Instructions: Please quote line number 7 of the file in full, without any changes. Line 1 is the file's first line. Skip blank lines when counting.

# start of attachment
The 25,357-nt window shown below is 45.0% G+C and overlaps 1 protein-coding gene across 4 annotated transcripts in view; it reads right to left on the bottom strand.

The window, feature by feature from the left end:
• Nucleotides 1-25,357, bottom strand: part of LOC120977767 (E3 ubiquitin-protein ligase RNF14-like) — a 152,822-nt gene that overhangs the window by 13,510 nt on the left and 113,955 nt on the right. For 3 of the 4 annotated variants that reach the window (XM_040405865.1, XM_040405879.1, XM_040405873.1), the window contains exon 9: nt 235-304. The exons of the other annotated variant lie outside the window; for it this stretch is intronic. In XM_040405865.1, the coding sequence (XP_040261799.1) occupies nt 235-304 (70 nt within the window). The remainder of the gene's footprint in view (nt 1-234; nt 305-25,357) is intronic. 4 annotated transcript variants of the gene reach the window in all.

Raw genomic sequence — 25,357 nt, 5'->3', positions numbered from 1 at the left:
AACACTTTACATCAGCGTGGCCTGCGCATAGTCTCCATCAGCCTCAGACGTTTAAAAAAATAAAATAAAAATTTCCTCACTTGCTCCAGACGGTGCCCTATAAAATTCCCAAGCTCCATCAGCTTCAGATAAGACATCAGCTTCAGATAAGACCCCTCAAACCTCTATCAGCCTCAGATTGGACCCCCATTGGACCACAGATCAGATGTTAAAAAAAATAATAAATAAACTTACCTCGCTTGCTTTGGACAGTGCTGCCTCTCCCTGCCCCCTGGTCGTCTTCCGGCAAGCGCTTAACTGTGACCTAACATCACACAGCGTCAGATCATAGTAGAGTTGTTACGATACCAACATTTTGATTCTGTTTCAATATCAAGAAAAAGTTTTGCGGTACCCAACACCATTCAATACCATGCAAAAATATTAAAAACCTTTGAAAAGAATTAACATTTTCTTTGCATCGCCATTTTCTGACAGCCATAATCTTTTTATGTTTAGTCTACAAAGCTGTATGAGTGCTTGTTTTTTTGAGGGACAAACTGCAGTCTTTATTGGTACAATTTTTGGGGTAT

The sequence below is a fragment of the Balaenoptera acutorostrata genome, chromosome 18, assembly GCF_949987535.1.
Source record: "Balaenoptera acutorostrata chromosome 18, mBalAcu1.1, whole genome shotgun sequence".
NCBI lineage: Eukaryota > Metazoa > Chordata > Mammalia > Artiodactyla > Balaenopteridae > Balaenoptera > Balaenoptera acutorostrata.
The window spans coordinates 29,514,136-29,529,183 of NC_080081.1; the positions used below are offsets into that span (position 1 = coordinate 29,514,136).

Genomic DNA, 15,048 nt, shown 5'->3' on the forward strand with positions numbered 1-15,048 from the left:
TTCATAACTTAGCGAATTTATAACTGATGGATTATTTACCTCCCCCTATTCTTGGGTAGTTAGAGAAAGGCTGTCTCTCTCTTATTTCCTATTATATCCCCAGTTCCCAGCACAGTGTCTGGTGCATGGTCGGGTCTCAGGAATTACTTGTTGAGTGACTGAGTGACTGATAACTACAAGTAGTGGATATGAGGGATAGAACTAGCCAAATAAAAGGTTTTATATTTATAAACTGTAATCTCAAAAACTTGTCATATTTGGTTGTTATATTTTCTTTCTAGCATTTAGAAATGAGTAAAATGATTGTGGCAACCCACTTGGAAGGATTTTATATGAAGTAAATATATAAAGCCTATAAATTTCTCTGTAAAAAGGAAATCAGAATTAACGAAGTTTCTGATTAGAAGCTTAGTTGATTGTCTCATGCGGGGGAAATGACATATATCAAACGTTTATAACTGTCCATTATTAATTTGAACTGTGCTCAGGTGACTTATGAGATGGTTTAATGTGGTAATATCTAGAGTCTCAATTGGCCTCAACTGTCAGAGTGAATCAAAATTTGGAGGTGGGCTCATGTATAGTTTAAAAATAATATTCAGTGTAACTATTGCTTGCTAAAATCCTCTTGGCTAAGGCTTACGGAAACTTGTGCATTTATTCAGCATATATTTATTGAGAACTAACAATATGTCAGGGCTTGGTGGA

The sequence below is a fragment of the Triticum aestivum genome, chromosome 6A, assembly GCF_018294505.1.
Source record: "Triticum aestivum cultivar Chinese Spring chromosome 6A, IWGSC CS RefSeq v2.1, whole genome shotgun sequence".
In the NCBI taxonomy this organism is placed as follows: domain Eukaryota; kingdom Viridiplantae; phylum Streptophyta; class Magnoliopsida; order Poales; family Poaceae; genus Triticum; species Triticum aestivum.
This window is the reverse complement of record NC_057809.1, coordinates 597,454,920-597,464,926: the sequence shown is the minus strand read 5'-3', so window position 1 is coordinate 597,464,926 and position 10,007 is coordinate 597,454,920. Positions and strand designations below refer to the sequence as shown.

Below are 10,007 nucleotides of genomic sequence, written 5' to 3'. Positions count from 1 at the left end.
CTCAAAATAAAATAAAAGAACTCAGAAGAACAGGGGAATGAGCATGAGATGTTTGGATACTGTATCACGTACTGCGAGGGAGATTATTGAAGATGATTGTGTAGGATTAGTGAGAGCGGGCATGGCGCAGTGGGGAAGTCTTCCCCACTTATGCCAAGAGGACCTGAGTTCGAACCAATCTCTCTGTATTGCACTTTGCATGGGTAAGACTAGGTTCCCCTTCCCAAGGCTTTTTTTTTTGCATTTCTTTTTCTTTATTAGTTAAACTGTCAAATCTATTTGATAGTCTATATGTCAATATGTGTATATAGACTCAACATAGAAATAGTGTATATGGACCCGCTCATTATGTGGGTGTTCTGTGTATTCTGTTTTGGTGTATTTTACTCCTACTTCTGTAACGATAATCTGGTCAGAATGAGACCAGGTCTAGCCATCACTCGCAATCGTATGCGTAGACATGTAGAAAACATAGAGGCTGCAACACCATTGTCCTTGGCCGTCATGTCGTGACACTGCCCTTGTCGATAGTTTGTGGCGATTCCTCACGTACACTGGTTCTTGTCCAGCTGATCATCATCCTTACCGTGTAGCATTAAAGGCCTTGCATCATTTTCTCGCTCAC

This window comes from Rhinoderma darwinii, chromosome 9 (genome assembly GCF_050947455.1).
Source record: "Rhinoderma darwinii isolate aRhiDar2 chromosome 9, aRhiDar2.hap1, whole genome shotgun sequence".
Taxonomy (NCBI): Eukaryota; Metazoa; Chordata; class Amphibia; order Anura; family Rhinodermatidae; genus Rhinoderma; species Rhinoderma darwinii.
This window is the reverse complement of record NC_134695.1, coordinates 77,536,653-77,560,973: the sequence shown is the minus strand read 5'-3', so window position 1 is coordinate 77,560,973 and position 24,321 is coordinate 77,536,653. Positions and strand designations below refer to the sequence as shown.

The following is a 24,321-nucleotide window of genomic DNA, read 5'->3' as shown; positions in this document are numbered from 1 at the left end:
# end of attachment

Source record: "Balaenoptera acutorostrata chromosome 18, mBalAcu1.1, whole genome shotgun sequence".